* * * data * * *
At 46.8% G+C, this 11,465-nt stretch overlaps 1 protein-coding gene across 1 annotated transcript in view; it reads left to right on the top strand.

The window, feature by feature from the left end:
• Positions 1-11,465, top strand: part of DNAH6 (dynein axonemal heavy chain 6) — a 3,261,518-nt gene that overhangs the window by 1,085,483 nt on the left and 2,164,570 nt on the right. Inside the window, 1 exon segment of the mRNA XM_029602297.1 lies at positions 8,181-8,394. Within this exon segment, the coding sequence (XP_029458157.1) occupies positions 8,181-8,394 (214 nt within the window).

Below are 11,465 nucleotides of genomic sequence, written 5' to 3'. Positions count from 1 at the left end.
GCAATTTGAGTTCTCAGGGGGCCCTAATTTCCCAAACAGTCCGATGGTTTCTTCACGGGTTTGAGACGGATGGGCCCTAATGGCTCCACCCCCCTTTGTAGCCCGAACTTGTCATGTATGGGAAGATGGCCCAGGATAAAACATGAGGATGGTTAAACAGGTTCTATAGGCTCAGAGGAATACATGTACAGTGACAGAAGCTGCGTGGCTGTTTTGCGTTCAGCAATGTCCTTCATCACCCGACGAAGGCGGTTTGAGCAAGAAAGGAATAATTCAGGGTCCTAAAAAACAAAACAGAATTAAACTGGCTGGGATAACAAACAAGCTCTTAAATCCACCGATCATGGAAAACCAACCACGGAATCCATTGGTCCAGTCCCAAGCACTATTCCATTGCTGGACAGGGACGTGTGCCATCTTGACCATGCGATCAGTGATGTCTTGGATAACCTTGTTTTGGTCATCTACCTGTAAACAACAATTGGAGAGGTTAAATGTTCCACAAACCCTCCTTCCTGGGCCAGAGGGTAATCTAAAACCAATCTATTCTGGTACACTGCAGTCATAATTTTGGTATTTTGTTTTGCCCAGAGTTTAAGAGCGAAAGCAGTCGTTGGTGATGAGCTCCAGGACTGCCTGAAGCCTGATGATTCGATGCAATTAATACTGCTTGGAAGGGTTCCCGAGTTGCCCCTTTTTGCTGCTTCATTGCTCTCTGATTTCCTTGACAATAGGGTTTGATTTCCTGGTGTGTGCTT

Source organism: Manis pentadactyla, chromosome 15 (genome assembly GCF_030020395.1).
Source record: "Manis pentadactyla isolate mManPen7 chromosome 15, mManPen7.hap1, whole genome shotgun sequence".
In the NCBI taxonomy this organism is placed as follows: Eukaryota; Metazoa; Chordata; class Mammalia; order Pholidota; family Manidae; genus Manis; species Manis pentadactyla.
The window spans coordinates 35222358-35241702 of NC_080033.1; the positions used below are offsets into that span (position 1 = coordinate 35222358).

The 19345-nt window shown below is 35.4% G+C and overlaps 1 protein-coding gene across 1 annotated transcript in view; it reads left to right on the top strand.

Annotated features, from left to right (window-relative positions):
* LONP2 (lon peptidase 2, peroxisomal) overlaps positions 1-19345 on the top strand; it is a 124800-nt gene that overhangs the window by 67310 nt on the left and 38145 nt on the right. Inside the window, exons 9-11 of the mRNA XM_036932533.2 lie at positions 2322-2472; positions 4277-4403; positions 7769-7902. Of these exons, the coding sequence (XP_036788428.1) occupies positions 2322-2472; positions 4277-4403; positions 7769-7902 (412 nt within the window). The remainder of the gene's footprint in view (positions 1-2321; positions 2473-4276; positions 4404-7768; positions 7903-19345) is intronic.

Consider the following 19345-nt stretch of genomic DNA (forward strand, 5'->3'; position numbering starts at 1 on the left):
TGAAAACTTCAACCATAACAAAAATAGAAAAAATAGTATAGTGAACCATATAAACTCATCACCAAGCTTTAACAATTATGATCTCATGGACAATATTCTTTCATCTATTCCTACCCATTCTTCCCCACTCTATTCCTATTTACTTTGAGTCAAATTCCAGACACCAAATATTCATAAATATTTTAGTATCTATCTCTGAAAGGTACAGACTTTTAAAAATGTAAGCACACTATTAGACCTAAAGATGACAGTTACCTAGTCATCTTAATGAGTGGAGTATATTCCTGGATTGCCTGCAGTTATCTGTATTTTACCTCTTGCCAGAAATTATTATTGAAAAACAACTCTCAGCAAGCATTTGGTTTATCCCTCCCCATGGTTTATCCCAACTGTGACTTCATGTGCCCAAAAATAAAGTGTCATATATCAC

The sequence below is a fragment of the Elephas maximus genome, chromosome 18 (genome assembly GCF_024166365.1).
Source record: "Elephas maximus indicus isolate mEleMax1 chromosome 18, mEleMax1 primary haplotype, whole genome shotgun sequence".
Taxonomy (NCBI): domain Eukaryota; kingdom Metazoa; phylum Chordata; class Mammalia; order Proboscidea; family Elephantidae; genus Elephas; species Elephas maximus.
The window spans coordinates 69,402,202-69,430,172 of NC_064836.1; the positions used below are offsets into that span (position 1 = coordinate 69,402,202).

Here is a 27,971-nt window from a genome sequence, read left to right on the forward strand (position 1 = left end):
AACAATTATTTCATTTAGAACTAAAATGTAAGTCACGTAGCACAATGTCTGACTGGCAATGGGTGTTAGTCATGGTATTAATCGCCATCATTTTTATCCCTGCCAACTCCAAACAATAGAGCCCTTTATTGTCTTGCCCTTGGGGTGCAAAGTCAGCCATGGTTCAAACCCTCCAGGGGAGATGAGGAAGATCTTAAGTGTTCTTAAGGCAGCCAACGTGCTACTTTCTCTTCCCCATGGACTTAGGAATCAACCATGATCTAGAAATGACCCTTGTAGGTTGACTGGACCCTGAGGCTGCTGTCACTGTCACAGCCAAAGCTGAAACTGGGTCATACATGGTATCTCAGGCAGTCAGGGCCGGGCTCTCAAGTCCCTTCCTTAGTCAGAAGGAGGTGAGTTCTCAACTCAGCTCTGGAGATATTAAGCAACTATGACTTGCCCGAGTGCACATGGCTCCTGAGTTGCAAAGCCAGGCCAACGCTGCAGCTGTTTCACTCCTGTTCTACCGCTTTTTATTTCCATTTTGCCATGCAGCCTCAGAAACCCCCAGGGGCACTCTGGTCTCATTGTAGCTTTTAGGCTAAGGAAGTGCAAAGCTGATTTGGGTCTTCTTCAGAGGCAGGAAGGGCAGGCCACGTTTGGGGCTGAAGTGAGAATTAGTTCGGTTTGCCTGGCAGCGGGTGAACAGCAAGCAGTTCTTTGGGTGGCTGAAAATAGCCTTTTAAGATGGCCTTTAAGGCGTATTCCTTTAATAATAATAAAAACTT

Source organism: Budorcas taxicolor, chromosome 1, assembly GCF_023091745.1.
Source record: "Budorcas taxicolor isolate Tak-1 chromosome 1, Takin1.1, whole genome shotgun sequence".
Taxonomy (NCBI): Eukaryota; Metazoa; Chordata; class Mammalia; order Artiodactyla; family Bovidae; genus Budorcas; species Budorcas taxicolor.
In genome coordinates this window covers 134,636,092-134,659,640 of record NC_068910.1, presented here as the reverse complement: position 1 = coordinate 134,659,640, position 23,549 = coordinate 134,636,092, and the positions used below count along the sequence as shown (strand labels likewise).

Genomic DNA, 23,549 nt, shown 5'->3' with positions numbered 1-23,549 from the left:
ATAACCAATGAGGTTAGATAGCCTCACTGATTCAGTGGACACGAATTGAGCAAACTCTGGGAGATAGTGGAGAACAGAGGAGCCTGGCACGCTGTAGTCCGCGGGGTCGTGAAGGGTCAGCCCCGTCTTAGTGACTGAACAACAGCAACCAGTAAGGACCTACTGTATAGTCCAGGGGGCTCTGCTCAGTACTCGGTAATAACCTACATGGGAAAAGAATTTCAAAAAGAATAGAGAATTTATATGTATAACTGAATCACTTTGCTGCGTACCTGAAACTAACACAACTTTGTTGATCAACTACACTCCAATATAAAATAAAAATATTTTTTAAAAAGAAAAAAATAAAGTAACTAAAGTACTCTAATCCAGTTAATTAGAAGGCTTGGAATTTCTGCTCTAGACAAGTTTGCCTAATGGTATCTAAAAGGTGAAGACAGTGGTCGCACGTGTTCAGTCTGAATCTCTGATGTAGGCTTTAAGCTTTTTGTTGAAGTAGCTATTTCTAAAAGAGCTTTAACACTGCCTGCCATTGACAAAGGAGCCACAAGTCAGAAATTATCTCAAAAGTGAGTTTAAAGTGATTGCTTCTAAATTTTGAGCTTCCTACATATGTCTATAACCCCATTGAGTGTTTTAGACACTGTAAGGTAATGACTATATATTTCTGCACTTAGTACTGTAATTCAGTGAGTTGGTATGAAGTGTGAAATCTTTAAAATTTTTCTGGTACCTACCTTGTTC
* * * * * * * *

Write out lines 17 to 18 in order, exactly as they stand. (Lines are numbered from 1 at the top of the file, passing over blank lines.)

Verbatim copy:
Taxonomy (NCBI): domain Eukaryota; kingdom Metazoa; phylum Chordata; class Mammalia; order Proboscidea; family Elephantidae; genus Elephas; species Elephas maximus.
The window spans coordinates 69,402,202-69,430,172 of NC_064836.1; the positions used below are offsets into that span (position 1 = coordinate 69,402,202).